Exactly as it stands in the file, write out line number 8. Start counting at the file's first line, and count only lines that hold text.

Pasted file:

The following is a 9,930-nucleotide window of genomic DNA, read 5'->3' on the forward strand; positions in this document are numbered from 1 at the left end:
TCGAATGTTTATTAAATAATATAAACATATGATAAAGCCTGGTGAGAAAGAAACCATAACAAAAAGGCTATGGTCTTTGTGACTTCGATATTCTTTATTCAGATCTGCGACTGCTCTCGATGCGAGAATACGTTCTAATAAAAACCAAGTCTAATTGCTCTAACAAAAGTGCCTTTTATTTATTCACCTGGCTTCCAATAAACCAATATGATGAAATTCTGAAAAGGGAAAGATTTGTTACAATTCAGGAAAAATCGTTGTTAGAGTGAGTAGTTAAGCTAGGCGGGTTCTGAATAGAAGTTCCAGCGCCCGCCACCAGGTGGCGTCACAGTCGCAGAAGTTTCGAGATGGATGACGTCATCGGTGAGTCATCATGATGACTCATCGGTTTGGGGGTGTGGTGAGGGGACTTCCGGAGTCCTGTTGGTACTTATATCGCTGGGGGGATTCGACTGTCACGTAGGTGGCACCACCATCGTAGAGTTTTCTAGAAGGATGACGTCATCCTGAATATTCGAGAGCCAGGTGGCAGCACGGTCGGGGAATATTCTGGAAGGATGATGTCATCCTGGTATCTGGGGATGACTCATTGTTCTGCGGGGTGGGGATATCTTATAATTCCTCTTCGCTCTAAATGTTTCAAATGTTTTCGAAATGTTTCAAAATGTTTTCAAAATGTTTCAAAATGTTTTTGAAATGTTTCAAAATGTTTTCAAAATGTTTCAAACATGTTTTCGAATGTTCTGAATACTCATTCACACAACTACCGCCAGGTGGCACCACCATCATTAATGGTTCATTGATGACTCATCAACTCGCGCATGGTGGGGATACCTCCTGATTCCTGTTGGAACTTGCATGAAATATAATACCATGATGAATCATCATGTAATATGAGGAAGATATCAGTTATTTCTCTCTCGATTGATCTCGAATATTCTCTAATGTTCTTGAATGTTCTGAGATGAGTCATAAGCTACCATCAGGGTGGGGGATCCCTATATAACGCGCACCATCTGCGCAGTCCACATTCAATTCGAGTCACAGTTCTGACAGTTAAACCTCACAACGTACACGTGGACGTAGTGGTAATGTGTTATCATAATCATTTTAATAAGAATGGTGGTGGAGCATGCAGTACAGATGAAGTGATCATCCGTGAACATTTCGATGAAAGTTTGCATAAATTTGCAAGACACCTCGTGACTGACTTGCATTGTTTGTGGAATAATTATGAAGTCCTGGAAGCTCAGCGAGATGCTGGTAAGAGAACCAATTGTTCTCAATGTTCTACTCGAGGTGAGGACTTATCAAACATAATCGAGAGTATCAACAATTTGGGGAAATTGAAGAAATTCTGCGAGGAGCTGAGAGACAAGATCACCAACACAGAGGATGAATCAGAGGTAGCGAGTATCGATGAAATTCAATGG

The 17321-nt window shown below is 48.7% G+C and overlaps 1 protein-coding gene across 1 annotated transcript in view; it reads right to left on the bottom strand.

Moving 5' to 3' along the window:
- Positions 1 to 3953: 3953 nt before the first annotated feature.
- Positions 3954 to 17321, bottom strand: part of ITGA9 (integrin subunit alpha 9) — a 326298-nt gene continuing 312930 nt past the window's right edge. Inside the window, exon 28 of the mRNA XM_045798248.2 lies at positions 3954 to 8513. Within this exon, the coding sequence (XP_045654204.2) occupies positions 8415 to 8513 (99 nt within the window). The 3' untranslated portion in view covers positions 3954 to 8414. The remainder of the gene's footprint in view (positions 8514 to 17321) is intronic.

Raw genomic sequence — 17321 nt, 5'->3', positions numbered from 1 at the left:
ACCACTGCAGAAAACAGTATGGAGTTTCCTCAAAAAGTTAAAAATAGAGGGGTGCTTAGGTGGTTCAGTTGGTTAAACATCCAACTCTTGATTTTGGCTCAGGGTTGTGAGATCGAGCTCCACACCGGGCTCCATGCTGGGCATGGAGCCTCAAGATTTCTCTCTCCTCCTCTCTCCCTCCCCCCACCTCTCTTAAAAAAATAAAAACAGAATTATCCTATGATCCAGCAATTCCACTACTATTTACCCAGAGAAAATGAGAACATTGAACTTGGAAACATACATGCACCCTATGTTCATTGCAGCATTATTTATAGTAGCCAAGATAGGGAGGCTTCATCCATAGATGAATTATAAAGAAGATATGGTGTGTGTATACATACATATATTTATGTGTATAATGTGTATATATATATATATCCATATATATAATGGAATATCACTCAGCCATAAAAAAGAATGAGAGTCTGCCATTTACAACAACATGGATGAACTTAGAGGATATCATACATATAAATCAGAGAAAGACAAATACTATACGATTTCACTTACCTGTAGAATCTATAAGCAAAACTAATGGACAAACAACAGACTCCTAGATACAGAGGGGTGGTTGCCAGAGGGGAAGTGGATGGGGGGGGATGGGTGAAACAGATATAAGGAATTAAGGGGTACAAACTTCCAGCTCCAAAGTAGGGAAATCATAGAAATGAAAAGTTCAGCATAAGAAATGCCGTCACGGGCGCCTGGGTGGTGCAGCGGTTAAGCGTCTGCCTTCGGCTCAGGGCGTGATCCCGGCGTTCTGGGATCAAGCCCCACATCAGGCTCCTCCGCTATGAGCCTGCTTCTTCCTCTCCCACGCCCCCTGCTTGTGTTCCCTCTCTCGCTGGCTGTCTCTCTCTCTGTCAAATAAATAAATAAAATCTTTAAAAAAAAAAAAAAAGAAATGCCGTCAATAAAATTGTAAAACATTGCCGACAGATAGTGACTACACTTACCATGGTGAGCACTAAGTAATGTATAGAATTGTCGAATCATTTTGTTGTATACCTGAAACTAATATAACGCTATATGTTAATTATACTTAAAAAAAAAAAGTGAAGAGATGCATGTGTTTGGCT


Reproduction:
ACCACTGCAGAAAACAGTATGGAGTTTCCTCAAAAAGTTAAAAATAGAGGGGTGCTTAGGTGGTTCAGTTGGTTAAACATCCAACTCTTGATTTTGGCTCAGGGTTGTGAGATCGAGCTCCACACCGGGCTCCATGCTGGGCATGGAGCCTCAAGATTTCTCTCTCCTCCTCTCTCCCTCCCCCCACCTCTCTTAAAAAAATAAAAACAGAATTATCCTATGATCCAGCAATTCCACTACTATTTACCCAGAGAAAATGAGAACATTGAACTTGGAAACATACATGCACCCTATGTTCATTGCAGCATTATTTATAGTAGCCAAGATAGGGAGGCTTCATCCATAGATGAATTATAAAGAAGATATGGTGTGTGTATACATACATATATTTATGTGTATAATGTGTATATATATATATATCCATATATATAATGGAATATCACTCAGCCATAAAAAAGAATGAGAGTCTGCCATTTACAACAACATGGATGAACTTAGAGGATATCATACATATAAATCAGAGAAAGACAAATACTATACGATTTCACTTACCTGTAGAATCTATAAGCAAAACTAATGGACAAACAACAGACTCCTAGATACAGAGGGGTGGTTGCCAGAGGGGAAGTGGATGGGGGGGGATGGGTGAAACAGATATAAGGAATTAAGGGGTACAAACTTCCAGCTCCAAAGTAGGGAAATCATAGAAATGAAAAGTTCAGCATAAGAAATGCCGTCACGGGCGCCTGGGTGGTGCAGCGGTTAAGCGTCTGCCTTCGGCTCAGGGCGTGATCCCGGCGTTCTGGGATCAAGCCCCACATCAGGCTCCTCCGCTATGAGCCTGCTTCTTCCTCTCCCACGCCCCCTGCTTGTGTTCCCTCTCTCGCTGGCTGTCTCTCTCTCTGTCAAATAAATAAATAAAATCTTTAAAAAAAAAAAAAAAGAAATGCCGTCAATAAAATTGTAAAACATTGCCGACAGATAGTGACTACACTTACCATGGTGAGCACTAAGTAATGTATAGAATTGTCGAATCATTTTGTTGTATACCTGAAACTAATATAACGCTATATGTTAATTATACTTAAAAAAAAAAAGTGAAGAGATGCATGTGTTTGGCT